There is a great upsurge of interest in physical fitness today. Fifty mile hikes, isometrics, bicycle riding, athletic games, and such like, occupy the attention of the general public. The high percentage of men rejected by the military because of physical deficiencies has been the major motivation for this renewed interest. The nation’s populace, especially the youth, has become soft and indifferent towards work and bodily exercise. Most people have become like wheelbarrows; they stand still unless pushed. Or, like one person said, “No matter how busy I am, I’m never too busy to stop and talk about how busy I am.”
If this need of physical fitness is apparent, how much more apparent is the need of spiritual strengthening. The apostle Paul wrote to the young man Timothy and said, “For bodily exercise profiteth little; but godliness is profitable unto all things, having promise of the life that now is, and of that which is to come.”
God’s plan for spiritual fitness is designed for those who have been saved through faith in the finished work of Jesus Christ. A person must have believed the gospel of God’s grace concerning His Son who loved us and gave Himself for us. A real, genuine acceptance of the work of Christ at Calvary is necessary before a person can work for God (Eph. 2:8-10). After a person has been redeemed from sin and self, he can enter God’s program by, trusting in the Lord with humility for spiritual fitness.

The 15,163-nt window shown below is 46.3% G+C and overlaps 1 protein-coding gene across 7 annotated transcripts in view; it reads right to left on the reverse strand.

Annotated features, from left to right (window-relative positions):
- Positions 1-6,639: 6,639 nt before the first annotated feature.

Trusting the Lord with Humility
“Trust in the Lord with all thine heart; and lean not unto thine own understanding. In all thy ways acknowledge Him, and He shall direct thy paths. Be not wise in thine own eyes; fear the Lord and depart from evil. It shall be health to thy navel, and marrow to thy bones” (Prov. 3:5-8)
Verse 8 of the above quotation is especially significant. The “navel” is a figure of speech referring to the whole body or person. A deep sense of humility and childlike trusting in God brings emotional stability and helps the “nerves.” This contrasts sharply with the world’s “pills for our ills” formula. We are urged to take tranquilizers to slow us down and “pep” pills to speed us up. Someone has suggested a surefire formula for success—think up a product that costs a dime, sells for a dollar, and is habit forming! Surely, we should all agree that the portion of God’s Word recorded in Philippians 4:5-7 is still most effective for spiritual fitness.
“Let your moderation be known unto all men. The Lord is at hand. Be careful for nothing; but in every thing by prayer and supplication with thanksgiving let your requests be made known unto God. And the peace of God, which passeth all understanding, shall keep your hearts and minds through Christ Jesus.”
Work is Necessary